This pristine white town house with its columns and balconies, built in 1870, recalls an exciting era. Hilton Curio celebrates the life and times of the house’s very first owner. As the 100 Queens Gate’s credo promises this is “Where curiosity meets luxury …”
That first owner, William Alexander, represented the spirit of the Victorian Age. A successful lawyer, he was also an adventurer drawn to exploration. Globes. compasses and map-reading callipers recall Alexander’s love of travel. A framed collection of stamps from the British empire and leather-strapped trunks represent William Alexander’s world.
Like all Victorians, Alexander brought back souvenirs of his travels. Glass display cases showcase both pottery and artefacts typical of the age. Given the South Kensington location, It may not be coincidence that some of the displays have a museum feel.
Back in the Victorian day, South Kensington was the intellectual centre of the British Empire. The Victoria and Albert, Science, and Natural History museums are all just a short stroll from Queens Gate. Nor is it far to another Victorian institution. Harrods first opened its doors in 1849. Hotel guests can reflect on their purchases during a stroll through nearby Hyde Park.
Items in the hotel’s displays are an insight into the Victorian mindset. Two artificial skulls are marked with phrenological theory. Some doctors believed that you could read character and mental abilities through the size and shape of the cranium. In theory, a phrenology expert could determine how cautious, prudent or witty a person was, simply from the shape of their skull.
As this is a prime London location, Hilton Curio saw the need for some larger rooms for longer stays. In addition to over 200 rooms, there are a number of duplex suites.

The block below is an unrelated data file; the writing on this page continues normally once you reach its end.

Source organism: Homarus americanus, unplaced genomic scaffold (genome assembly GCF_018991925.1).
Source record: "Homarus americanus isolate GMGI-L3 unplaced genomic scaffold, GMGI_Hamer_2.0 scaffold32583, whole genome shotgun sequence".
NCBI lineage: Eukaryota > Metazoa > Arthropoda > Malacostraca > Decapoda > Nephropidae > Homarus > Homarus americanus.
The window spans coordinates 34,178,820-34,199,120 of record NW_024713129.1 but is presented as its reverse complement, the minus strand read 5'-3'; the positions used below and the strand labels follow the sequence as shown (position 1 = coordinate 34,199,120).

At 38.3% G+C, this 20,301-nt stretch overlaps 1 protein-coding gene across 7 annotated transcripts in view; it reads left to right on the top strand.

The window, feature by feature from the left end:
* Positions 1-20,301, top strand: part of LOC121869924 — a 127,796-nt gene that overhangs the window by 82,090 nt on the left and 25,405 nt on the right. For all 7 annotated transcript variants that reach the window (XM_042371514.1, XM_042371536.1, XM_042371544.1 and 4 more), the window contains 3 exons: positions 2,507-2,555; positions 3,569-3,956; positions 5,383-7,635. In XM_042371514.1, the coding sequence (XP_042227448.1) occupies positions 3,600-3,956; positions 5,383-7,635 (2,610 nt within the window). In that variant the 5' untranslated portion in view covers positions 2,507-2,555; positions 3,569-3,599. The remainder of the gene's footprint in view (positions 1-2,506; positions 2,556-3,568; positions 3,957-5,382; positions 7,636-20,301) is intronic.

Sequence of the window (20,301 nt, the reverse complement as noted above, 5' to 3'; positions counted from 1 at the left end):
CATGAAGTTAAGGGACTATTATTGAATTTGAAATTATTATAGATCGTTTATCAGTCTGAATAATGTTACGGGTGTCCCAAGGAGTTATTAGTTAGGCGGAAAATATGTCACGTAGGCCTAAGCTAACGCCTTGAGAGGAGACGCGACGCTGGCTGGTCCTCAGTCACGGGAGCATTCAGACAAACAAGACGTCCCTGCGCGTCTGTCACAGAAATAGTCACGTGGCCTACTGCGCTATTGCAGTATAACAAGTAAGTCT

With master bedrooms on the first floor, the downstairs lounge can sleep two. Ideal for grandparents taking grandchildren to London for a treat. For larger families there are connecting rooms available.
Celebrating the Best of British, the suites are named after Great Brits from Victorian times onwards: Dame Agatha Christie, AA Milne, Captain Robert Scott, Lord Robert Baden Powell, Henry James and other notables.
Our Sir Alexander Fleming suite, with books on the discoverer of penicillin on the bookshelf, has hints of Victorian decor. But a fireplace, barometer, brass coat hook and gilded mirror blend with the contemporary luxuries of a flatscreen television, coffee-maker and refrigerated mini-bar.
Hilton Curio also created Botanica, a light atrium, overhung with cherry blossom, perfect for enjoying the great British ritual of afternoon tea. Tea is taken very seriously at 100 Queens Gate. Afternoon tea guests have a choice of 10 different teas and there are also plans to introduce more tea-themed cocktails onto the bar menu in ESQ.
The extensive cocktail-menu in ESQ pays tribute to Alexander’s travels. The Dragon exemplifies the use of oriental spirits, juices and flavours. Exotically, it blends Pink Dragon tequila, lychee liqueur, egg white, agave syrup and lime juice. A library of cocktail recipe books, with glasses, shakers and stirrers is almost a shrine to the noble art of cocktail-making. Alongside the cocktails, a small plates menu also has a number of orientally themed dishes including prawn tempura, salmon tataki, chicken karaage bao buns, and green gyoza dumplings.
Sight-seeing in London can be hungry work. As well as ESQ, CENTO’s all-Italian team bring lighter tastes from northern Italy through to the more robust sun-drenched flavours from southern Italy.
Today, 100 Queens Gate, now made up of seven townhouses, captures the essence of the Victorian spirit. Yet, the hotel, with air-conditioned rooms and suites, fully meets the expectations of contemporary travellers.
100 Queens Gate fact file
For more information about rooms, booking and special events see 100 Queens Gate.
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